called the Bastille and attacks on the homes of wealthy nobles, were carried out by mobs of poor people. Other acts, like the "Reign of Terror" and other executions of enemies of the revolution, were carried out by the new government with the support of cheering crowds. The Reign of Terror is the name given to a nine-month period in 1793 and 1794 when over sixteen thousand so-called "enemies of the state" were executed in a public square in Paris, France. These enemies, mostly wealthy nobility and royalty, were killed with a new machine called the guillotine, which executed people quickly and efficiently by dropping a heavy blade to slice off their heads. The wonder at the modern marvel of the new killing machine combined with the fear, rage, and excitement aroused by all the deaths, led to the creation of fashion d la victime.

The revolution had brought an end to the excessively ornate fashions of the early to mid-1700s. Gone were the tall powdered wigs and hairdos and brilliant jewelry. Fashionable men and women cut their hair short and ragged, high on their neck in the back with curls falling over their foreheads in the front. This d la victime cut imitated the way the executioner sheared off the hair of those who approached the guillotine, so that the blade could cut cleanly through the neck. Women's gowns became simple loose dresses, like the nightgowns and underclothes worn by those who were herded from prison cells into carts bound for the public square and death. Red ribbons became stylish, worn around the neck to indicate the bloodline where the head was cut, or wrapped in an "X" across the breasts and around the arms to represent flowing blood. Both women and men wore small reproductions of the guillotine as jewelry. Ladies' hats were designed to look like the Bastille, a prison that had symbolized the cruelty of the old government. For supporters of the new government, these fashions symbolized the demise of the oppressive old rulers.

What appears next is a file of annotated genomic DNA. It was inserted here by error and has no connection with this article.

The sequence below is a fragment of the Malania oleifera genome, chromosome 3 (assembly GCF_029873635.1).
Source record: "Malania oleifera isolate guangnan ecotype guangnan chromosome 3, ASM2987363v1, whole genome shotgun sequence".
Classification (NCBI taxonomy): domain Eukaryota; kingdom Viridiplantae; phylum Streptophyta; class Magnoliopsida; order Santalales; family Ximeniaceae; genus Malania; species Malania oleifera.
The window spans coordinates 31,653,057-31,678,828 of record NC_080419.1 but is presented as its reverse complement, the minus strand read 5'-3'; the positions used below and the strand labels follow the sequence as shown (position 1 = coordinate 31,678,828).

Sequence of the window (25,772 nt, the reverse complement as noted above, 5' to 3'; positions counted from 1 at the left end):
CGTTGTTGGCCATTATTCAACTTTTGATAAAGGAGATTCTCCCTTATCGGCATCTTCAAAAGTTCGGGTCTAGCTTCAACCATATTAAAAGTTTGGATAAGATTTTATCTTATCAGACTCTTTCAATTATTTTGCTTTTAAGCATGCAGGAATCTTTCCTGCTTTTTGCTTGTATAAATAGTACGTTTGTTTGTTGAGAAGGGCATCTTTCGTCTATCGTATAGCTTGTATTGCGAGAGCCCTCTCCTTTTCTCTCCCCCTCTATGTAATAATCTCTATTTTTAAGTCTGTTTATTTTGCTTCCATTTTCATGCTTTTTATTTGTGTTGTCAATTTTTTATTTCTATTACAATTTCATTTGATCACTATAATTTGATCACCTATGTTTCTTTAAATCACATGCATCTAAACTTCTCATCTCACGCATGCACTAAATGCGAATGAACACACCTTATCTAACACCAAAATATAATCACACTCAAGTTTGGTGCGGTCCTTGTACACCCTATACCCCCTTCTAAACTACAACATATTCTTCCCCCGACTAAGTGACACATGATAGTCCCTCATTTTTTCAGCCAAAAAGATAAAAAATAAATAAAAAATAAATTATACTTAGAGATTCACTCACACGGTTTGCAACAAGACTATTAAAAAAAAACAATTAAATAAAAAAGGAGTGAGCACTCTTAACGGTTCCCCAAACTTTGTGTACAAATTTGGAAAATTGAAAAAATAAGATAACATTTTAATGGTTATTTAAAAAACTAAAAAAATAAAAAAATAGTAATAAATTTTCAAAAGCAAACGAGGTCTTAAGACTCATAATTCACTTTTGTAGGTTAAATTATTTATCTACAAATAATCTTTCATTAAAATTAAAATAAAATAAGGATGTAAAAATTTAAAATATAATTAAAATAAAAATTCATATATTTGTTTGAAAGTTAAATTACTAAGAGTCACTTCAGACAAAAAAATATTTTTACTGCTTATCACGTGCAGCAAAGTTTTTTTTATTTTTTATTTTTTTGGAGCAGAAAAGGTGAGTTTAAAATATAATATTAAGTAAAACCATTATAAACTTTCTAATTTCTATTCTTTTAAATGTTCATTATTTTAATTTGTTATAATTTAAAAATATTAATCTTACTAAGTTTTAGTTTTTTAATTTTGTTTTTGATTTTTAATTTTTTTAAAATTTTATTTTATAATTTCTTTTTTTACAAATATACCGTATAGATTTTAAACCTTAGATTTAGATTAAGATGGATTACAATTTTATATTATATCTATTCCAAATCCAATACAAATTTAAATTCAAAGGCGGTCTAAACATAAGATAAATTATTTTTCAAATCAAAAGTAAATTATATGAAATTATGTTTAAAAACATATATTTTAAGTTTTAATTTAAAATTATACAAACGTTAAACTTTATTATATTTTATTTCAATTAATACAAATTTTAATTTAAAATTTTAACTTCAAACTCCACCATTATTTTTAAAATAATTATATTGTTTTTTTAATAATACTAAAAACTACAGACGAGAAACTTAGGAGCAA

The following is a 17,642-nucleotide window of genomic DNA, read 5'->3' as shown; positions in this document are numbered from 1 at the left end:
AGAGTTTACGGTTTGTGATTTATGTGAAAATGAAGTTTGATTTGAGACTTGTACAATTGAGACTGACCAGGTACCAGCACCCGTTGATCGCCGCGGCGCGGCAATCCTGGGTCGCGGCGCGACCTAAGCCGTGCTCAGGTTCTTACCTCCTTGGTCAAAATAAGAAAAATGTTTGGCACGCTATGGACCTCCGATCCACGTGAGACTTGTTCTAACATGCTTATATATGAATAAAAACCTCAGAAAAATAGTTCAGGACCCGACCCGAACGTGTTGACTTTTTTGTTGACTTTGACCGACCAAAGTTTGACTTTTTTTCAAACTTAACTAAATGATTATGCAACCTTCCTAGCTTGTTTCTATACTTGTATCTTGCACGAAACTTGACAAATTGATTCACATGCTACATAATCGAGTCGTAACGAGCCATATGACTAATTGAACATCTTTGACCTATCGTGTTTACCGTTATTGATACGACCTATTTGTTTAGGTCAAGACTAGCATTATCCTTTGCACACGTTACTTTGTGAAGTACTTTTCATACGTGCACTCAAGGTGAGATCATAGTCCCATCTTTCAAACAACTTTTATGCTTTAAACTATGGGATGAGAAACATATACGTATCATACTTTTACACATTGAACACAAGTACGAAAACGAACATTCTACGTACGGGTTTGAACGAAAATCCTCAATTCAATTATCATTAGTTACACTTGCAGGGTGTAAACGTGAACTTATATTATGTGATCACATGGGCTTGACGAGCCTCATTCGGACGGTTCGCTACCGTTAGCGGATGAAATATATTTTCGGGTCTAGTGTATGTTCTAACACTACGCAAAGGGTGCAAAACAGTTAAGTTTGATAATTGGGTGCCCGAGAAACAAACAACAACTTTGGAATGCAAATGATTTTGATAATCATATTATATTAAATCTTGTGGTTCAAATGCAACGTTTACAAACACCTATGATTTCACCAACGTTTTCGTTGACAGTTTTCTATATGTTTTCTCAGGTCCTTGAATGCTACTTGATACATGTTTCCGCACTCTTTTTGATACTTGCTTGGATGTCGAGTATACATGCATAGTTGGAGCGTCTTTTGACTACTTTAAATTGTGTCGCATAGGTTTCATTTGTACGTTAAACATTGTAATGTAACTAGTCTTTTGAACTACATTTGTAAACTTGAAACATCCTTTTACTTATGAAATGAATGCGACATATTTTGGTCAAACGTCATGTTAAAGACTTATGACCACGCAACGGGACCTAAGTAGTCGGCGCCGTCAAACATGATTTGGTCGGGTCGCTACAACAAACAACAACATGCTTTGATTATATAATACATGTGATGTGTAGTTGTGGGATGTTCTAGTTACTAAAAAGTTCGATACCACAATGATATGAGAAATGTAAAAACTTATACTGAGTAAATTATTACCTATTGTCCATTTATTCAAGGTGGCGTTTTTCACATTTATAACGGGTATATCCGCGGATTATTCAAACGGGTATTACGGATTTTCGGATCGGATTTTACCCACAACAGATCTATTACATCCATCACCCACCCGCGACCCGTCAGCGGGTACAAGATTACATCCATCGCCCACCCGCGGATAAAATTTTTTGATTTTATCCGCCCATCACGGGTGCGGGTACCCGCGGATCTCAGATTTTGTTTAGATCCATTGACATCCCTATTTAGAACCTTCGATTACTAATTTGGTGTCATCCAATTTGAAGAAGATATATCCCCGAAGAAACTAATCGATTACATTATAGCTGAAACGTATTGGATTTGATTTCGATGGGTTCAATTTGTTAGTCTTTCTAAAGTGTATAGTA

Though fashion d la victime was mainly for those who wanted to show support for the new government, there were also bals d la victime, or "dances of the victim." These were large parties to which only those whose relatives had been guillotined were invited. Guests wore black neckbands and armbands and danced together to mourn their dead by celebrating life. The simple styles of the fashion d la victime transformed into the Greek-inspired styles of the late eighteenth century such as the robe en chemise.

FOR MORE INFORMATION

Bigelow, Marybelle S. Fashion in History: Apparel in the Western World. Minneapolis, MN: Burgess Publishing, 1970.

Ribeiro, Aileen. Fashion in the French Revolution. New York: Holmes & Meier Publishers, 1988.

[See also Volume 3, Eighteenth Century: Robe en Chemise; Volume 3, Eighteenth Century: Titus Cut]

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  • maddalena padovesi
    How were corsets fastened Knee in back?
    7 years ago